No Passing (1954) by Kay Sage.
• More Lovecraftiana: She Walks In Shadows, an illustrated all-woman Lovecraftian anthology, will be published in October. Related: “The octopus genome and the evolution of cephalopod neural and morphological novelties“, a study that’s been filtering through the press as “Do octopuses have alien DNA?”
• “The right to ‘subject each others’ fundamental beliefs to criticism’ is the bedrock of an open, diverse society,” says Kenan Malik in his TB Davie Memorial Lecture.
• Sunn O))) with Attila Csihar at the Berlin Heimathafen. Related: Here’s what you missed at Sunn O)))’s sold out Berlin gig.
Caillois is fascinated by these “beveled buildings,” truly abundant in the Fifteenth, along with an unusually high incidence of blind walls, false façades, and merely ornamental windows, each beloved of his phantoms. In the parts of the arrondissement developed during the postwar period, Caillois’s attention is drawn instead to the ventilator shafts and drainage grates that dot the streets. These structures, built to clear away rainwater or aerate underground garages, have a secret function, according to him. Noting their uncanny similarity to some of the settings in the Weird Tales of HP Lovecraft, he speculates that they may have been constructed to provide the entry points for an extraterrestrial invasion of our planet.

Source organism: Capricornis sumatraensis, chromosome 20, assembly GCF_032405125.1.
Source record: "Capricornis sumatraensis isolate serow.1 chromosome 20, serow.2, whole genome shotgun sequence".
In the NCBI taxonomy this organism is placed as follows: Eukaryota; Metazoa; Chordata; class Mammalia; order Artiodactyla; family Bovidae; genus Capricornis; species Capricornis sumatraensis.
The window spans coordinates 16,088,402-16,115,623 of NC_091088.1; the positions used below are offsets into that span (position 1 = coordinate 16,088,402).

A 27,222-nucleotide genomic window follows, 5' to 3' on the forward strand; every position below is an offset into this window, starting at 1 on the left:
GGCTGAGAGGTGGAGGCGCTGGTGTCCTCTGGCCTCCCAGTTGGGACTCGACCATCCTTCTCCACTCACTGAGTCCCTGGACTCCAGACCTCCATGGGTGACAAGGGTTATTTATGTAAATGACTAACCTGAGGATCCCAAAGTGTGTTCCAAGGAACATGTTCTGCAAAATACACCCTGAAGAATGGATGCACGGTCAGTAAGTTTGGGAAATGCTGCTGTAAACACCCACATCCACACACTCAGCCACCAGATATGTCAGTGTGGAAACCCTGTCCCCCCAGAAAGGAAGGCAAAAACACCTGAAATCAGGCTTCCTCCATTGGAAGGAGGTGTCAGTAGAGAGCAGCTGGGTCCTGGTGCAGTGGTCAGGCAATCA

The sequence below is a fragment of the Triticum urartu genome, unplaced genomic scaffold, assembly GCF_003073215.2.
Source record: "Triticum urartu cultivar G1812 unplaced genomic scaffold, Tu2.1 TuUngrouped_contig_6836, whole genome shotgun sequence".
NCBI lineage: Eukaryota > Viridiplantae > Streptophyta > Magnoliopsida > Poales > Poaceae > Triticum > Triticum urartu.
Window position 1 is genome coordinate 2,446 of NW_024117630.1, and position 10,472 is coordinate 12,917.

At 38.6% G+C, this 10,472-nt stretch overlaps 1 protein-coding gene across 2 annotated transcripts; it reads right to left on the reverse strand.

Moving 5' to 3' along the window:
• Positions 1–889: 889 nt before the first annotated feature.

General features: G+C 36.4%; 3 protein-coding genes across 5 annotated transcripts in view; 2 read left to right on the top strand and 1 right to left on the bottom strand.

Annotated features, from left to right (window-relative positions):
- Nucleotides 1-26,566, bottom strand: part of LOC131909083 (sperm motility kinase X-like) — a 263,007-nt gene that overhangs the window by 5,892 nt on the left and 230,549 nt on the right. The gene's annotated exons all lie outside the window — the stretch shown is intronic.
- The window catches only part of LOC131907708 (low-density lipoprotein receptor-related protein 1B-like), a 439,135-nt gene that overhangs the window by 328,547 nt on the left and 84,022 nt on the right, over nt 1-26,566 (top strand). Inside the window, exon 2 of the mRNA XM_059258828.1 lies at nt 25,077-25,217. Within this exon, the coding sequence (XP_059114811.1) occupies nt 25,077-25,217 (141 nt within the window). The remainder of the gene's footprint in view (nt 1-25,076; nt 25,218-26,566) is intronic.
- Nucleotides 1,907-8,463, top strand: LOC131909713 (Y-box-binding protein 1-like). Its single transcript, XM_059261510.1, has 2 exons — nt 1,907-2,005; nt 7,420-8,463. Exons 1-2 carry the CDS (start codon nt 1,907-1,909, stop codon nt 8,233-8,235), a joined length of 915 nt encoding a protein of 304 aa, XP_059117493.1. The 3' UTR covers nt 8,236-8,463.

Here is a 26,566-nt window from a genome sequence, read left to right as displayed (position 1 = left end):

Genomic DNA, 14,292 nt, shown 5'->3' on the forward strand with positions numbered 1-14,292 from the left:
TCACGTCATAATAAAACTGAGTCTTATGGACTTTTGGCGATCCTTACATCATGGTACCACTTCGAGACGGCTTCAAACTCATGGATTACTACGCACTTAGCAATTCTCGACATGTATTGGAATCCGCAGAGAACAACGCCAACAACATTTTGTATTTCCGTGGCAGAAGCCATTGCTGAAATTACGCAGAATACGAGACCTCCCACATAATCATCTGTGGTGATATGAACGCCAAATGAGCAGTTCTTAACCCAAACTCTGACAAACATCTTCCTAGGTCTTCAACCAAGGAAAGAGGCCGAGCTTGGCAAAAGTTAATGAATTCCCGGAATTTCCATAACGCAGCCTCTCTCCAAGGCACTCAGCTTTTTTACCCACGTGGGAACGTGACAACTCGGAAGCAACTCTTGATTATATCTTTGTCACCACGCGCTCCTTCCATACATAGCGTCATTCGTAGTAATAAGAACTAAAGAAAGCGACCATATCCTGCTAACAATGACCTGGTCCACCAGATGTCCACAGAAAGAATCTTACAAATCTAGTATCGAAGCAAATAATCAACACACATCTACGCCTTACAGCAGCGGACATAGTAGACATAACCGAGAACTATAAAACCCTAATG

Ryan Ruby on Roger Callois and the phantoms of the Fifteenth Arrondissement
• “I’m really into big moments,” says Julia Holter whose new album, Have You In My Wilderness, is released next month.
• Adrian Utley talks to Peter Zinovieff, co-inventor of the EMS synthesizer. Related: What the Future Sounded Like.
• “Tarkovsky’s Solaris is the anti-2001: A Space Odyssey,” says Marissa Visci.
• Mix of the week: Gizehcast #17 by Rutger Zuydervelt.
• Modernist architecture on film.
• The Call of Ktulu (1984) by Metallica | Cthulhu Dawn (2000) by Cradle of Filth | Cthulhu: A Cryo Chamber Collaboration (2014) by Various Artists